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How gaming across America has changed Vegas

Posted by : Admin

It’s relatively easy to explain how nationwide gaming has changed Las Vegas. The city in the desert (sometimes known as Sin City) has offered legalized gaming since 1931. This means Nevada had a 45-year head start on New Jersey, which introduced casino gambling in 1976.

Since that time eight other states have offered legalized gambling: South Dakota, Iowa, Colorado, Illinois, Mississippi, Louisiana, Missouri and Indiana. This group of eight opened their gambling doors between 1989 and 1993.

There has been one major change in Las Vegas gambling that isn’t necessarily related to gambling in other states. For many years, Vegas gambling was under the watchful eye of organized crime organizations. This has changed significantly, as public corporations now dominate the Vegas casino scene. Efforts have also been made to create a diverse, family atmosphere in the city as well.

Gambling in the desert is still a multi-million-dollar industry but there are many other sources of revenue as well – musical/theater entertainment, family shows and amusements etc. Observers feel that this is necessary for the corporations to bring in sufficient funds, since gambling is now available in other U.S. locations.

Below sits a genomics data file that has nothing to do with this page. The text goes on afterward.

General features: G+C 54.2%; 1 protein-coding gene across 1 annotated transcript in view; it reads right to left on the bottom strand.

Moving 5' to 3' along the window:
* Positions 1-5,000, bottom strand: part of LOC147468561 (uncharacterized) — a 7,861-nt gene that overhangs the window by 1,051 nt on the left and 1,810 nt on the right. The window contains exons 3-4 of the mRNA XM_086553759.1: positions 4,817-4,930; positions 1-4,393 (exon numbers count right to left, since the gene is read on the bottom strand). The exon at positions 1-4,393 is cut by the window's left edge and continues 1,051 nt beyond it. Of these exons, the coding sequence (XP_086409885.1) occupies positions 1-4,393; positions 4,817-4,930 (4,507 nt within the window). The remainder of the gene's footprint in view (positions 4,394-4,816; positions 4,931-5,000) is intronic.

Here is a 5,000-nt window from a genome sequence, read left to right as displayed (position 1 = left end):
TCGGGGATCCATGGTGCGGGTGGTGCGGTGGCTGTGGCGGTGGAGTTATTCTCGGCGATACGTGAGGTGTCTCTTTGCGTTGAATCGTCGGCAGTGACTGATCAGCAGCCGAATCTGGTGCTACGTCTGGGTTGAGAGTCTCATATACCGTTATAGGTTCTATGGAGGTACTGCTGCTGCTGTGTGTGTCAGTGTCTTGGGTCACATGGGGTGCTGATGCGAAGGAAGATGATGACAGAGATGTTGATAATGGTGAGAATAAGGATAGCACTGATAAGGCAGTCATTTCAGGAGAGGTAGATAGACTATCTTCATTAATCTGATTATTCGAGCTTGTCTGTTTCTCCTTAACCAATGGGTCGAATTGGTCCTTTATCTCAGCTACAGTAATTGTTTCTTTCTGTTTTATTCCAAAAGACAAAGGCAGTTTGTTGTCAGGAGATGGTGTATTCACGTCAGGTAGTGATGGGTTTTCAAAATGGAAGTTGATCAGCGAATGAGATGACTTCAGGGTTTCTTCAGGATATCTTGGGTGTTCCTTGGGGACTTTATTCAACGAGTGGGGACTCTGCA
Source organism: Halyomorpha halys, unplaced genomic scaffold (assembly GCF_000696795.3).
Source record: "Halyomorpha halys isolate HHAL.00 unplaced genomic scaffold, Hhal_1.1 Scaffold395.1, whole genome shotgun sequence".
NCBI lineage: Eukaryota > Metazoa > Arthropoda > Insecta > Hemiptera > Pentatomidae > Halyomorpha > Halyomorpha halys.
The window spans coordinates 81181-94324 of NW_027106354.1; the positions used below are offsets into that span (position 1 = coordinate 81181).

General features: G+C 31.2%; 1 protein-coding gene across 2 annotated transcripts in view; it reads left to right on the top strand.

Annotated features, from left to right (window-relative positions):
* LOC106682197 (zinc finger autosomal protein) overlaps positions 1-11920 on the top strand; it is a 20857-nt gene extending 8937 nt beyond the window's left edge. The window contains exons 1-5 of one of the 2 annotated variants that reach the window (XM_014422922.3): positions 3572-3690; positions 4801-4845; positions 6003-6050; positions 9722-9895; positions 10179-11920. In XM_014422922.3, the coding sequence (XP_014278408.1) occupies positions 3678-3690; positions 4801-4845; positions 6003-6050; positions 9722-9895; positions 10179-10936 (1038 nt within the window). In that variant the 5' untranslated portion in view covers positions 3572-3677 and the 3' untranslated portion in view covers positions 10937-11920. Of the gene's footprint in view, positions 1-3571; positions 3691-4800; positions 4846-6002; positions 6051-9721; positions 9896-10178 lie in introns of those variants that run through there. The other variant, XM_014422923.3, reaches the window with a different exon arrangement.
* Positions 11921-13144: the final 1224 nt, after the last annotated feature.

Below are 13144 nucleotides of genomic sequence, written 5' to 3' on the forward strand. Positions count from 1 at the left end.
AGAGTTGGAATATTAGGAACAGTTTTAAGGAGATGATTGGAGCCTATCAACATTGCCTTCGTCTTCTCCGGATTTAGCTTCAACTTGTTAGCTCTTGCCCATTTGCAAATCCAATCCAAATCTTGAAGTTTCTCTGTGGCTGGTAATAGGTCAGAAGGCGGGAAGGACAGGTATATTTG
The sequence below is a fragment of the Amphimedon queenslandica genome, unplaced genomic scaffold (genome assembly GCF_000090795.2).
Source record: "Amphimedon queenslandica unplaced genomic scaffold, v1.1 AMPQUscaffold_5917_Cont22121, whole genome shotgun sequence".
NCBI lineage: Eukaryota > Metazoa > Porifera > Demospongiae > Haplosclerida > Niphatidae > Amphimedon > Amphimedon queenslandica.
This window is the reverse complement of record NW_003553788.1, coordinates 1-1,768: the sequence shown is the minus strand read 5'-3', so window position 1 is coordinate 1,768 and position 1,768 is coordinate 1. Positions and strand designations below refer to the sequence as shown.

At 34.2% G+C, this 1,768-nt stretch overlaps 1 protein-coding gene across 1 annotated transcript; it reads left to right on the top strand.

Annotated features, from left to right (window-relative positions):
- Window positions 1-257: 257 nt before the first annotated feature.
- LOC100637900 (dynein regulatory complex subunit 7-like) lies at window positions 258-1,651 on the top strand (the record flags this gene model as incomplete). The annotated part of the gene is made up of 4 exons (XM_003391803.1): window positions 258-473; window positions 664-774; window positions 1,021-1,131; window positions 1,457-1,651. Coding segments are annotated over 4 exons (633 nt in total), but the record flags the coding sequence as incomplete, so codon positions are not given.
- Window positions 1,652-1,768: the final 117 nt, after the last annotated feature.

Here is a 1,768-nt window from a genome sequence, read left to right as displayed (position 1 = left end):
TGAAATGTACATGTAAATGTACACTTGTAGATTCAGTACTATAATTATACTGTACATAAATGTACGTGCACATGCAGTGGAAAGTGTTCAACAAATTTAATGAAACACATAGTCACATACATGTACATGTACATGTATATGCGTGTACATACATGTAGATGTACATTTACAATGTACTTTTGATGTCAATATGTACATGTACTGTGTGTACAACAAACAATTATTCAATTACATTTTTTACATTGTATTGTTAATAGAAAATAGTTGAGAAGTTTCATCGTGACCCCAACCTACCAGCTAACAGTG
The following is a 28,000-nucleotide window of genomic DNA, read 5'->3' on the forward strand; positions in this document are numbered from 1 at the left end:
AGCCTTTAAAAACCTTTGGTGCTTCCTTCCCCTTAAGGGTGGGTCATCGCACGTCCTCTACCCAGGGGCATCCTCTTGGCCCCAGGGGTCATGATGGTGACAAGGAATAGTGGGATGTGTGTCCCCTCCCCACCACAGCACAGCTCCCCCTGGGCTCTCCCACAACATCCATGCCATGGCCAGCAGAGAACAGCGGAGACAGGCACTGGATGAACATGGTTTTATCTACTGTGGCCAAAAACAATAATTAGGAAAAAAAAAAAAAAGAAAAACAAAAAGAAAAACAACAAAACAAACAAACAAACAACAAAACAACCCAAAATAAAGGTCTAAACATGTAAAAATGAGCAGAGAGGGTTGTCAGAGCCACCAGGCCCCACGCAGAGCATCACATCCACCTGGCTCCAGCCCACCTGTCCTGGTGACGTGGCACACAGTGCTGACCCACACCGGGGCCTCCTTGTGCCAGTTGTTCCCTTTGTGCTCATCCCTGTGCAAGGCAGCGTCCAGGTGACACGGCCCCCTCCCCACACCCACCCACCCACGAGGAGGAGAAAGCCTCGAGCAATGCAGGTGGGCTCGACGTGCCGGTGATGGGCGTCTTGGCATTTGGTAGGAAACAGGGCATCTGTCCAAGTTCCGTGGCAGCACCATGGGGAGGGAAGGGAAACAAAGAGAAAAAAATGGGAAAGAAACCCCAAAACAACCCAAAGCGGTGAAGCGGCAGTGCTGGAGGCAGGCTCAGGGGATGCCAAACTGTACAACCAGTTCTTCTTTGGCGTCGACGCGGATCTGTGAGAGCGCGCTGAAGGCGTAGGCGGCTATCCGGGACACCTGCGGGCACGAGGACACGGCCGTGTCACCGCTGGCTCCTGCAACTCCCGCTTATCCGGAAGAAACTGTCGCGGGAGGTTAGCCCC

Riverboat gaming is a key competitor now as well. In fact, statistics show that gambling on “the boats” accounted for more than 20 percent of the casino market by 1995, six years after South Dakota and Iowa legalized gambling. To meet this challenge it was necessary for Las Vegas businesses to expand.

It’s safe to say that the desert city now relies heavily on tourism, in conjunction with casino action. Consider that huge productions and theme parks now draw families as well. Total visits to Las Vegas even increased in the mid-1990s, even with the rapid growth of gambling in other states.

Of course, it is necessary to include Native American casino operations in any study of Las Vegas gambling. There are “Indian” casinos in half of the 50 states. The total number of casinos is in the hundreds.

It’s difficult to cover all the factors in the Las Vegas vs. the rest of the country in such a small space. It may enough to state that the gambling-hall owners in Las Vegas are definitely aware of gaming growth in other states.

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5 Responses to “How gaming across America has changed Vegas”

  1. Timothy says:

    I’ve only gambled on a boat out of Port Canaveral in FL. I played slot machines and it was fun. I dream of gambling in a big casino like vegas.

  2. Francis Gould says:

    The only reason I continue to go back to Las Vegas is nostalgia. I love the big casinos - not some puney little river boat. I love the lights, too. Actually, for me, it’s getting a little too family for me.

  3. Tarzan says:

    As I have gotten older, and a family, it’s actually important to me that when I chose to go somewhere it has to be family friendly. I’m glad that Vegas isn’t just casinos and strippers anymore. It was a smart move.

  4. anglia says:

    My family had a great time there in 2009. We went for a wedding and we brought our 3 kids - all under 10. We loved it and would like to go back again.

  5. Angelfish says:

    I love the origianl CSI TV show. I like the way they incorporate the casinos into some of the episodes. I’ve never, been, but would love to go.

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